Plaquemine is a city in and the parish seat of Iberville Church, Louisiana, United States. The population was 7,119 at the 2010 census. It is part of the Baton Rouge Metropolitan Statistical Area.
Early occupants of the location were the Chitimacha individuals. Pierre Le Moyne d’Iberville asserted every one of Louisiana in 1699 for King Louis XIV of France. Plaquemine was worked out by 1775 as well as called for the Indigenous word Plakemine, which indicates persimmon.
Due to its area at the point of the Bayou Plaquemine and also the Mississippi River, the village soon started to succeed and also expand, starting a long history of success. By 1838, the town was incorporated, electing Zenon LaBauve, for whom a street in New Orleans’ Garden District is called, as its initial mayor.
Plaquemine, Louisiana remained to expand in the Antebellum period. Massive ranches were developed in close-by areas, consisting of St. Louis, Nottoway, as well as Belle Grove. The community has actually been the seat of Iberville Church federal government considering that its unification. The 2nd church courthouse (c. 1906) on Railroad Avenue has actually been acting as Town hall since 1985. Plaquemine did not have a health center until 1923.
Plaquemine has been a Louisiana-designated Key Street City given that 1993. There are ten residential or commercial properties noted for Plaquemine on the National Register of Historic Places in Iberville Church, Louisiana.
Plaquemine lies at 30 ° 17 ′ 3 ″ N 91 ° 14 ′ 26 ″ W(30.284044, − 91.240485) and also has an elevation of 23 feet (7.0 m). Plaquemine lies at the junction of Bayou Plaquemine as well as the Mississippi River. The city itself is bordered by farmland; beyond the farmland to the west exists virtually unoccupied swampland.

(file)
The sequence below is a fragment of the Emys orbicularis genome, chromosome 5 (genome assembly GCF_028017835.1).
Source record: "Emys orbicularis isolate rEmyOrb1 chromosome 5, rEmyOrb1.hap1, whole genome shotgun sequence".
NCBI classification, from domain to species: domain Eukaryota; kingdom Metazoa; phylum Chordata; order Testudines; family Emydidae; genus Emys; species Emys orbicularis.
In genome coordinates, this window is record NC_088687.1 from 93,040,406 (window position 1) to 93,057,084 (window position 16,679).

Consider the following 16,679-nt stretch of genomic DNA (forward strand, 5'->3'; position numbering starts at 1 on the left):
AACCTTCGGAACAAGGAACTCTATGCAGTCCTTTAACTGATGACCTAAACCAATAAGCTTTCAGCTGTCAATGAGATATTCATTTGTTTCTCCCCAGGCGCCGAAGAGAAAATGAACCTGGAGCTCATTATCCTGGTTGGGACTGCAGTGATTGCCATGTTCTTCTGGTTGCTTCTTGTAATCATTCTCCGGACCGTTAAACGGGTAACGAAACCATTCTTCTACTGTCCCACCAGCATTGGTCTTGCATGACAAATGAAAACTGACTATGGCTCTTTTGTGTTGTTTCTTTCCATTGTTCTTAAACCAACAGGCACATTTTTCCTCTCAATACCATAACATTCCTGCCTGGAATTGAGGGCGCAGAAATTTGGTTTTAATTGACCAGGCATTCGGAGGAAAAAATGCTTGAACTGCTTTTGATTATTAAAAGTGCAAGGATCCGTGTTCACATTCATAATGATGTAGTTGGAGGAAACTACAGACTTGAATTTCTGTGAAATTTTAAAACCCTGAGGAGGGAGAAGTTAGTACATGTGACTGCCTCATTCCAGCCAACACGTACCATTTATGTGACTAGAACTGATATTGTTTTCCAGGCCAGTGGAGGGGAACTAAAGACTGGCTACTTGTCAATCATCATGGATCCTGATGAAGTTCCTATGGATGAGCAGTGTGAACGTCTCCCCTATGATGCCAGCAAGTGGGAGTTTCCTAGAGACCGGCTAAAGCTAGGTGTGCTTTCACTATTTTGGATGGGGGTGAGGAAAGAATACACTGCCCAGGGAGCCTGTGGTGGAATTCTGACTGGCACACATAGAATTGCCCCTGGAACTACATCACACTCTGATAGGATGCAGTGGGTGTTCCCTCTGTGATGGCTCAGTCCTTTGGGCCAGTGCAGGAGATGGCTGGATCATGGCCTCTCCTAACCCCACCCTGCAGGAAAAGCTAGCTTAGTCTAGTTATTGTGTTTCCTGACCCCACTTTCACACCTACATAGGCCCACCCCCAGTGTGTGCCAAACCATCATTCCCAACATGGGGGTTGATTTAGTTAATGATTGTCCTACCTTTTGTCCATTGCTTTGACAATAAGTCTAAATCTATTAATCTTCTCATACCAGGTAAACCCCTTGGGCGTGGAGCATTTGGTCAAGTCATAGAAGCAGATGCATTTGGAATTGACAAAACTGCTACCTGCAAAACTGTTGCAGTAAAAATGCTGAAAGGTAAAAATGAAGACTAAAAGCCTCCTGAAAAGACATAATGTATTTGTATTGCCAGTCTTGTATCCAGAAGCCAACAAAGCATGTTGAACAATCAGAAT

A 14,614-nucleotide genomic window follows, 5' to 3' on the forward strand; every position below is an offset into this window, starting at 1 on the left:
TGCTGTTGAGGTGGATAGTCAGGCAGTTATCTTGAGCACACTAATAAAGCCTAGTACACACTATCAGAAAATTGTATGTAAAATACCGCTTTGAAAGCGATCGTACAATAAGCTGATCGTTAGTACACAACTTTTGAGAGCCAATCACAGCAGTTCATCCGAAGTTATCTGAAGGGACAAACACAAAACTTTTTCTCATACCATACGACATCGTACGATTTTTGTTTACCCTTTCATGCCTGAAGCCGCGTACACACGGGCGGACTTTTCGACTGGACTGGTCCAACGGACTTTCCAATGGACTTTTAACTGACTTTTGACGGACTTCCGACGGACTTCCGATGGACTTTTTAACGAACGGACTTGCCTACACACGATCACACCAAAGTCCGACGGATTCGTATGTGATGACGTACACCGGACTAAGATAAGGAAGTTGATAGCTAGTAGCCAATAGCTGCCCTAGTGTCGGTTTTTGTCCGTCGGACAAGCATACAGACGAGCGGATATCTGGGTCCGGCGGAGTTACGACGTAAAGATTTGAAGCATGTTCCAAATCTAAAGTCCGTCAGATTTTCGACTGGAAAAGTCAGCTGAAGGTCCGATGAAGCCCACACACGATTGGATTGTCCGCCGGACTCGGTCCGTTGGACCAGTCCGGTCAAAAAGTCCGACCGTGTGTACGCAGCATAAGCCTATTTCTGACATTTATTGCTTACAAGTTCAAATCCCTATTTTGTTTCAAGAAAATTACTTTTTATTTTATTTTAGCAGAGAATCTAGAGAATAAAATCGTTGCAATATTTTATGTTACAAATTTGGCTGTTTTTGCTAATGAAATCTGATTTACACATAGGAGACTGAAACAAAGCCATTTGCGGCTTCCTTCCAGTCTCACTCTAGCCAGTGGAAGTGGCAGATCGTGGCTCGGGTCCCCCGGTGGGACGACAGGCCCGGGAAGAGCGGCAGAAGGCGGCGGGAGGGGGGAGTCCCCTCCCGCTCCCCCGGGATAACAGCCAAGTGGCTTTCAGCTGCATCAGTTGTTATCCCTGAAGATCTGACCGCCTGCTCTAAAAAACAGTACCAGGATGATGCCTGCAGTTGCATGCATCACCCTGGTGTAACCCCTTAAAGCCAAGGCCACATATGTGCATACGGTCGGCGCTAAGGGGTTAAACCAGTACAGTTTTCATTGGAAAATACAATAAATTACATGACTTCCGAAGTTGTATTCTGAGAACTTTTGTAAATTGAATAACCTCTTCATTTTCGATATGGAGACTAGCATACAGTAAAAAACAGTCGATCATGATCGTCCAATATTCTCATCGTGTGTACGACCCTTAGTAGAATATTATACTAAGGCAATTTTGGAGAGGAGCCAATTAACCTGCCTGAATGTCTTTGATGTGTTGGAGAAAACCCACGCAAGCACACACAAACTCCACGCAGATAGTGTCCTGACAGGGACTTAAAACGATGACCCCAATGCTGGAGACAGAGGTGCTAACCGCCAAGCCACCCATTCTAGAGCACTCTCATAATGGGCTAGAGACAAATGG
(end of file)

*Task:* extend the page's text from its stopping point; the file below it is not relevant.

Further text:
According to the USA Census Bureau, the city has a total area of 3.0 square miles (7.8 km2), of which 2.9 square miles (7.6 km2) are land and 0.1 square miles (0.2 km2), or 2.75%, are water.
Since the census of 2000, there were 7,064 people, 2,593 households, and 1,846 households living in the city. The population density was 2,467.0 individuals per square mile (953.6/ km2). There were 2,828 real estate units at an ordinary density of 987.6 per square mile (381.8/ km2). The racial make-up of the city was 49.26% White, 49.60% African American, 0.17% Native American, 0.27% Asian, 0.03% Pacific Islander, 0.08% from other races, as well as 0.58% from 2 or more races. Hispanic or Latino of any race were 1.15% of the population.
The lumber industry grew in the mid-18th century and did not slow until readily available supplies of enormous virgin hairless cypress trees were exhausted circa 1930. Plaquemine generated over 1.5 million board feet (3500 m ³) per year in her sawmills.
The Plaquemine Lock, created from 1895– 1909, was a crucial link between the Mississippi River and also the Intracoastal Canal, of which Bayou Plaquemine served as its north terminus. Its layout worked as the prototype for the Panama Canal locks. The Plaquemine Lock was shut down in 1961. In 1974, the Military Corps of Engineers oversaw the building and construction of the dam that runs across the mouth of Bayou Plaquemine at the Mississippi River. The Plaquemine Lock was placed on the National Register of Historic Places in 1972. The location currently operates as a state park.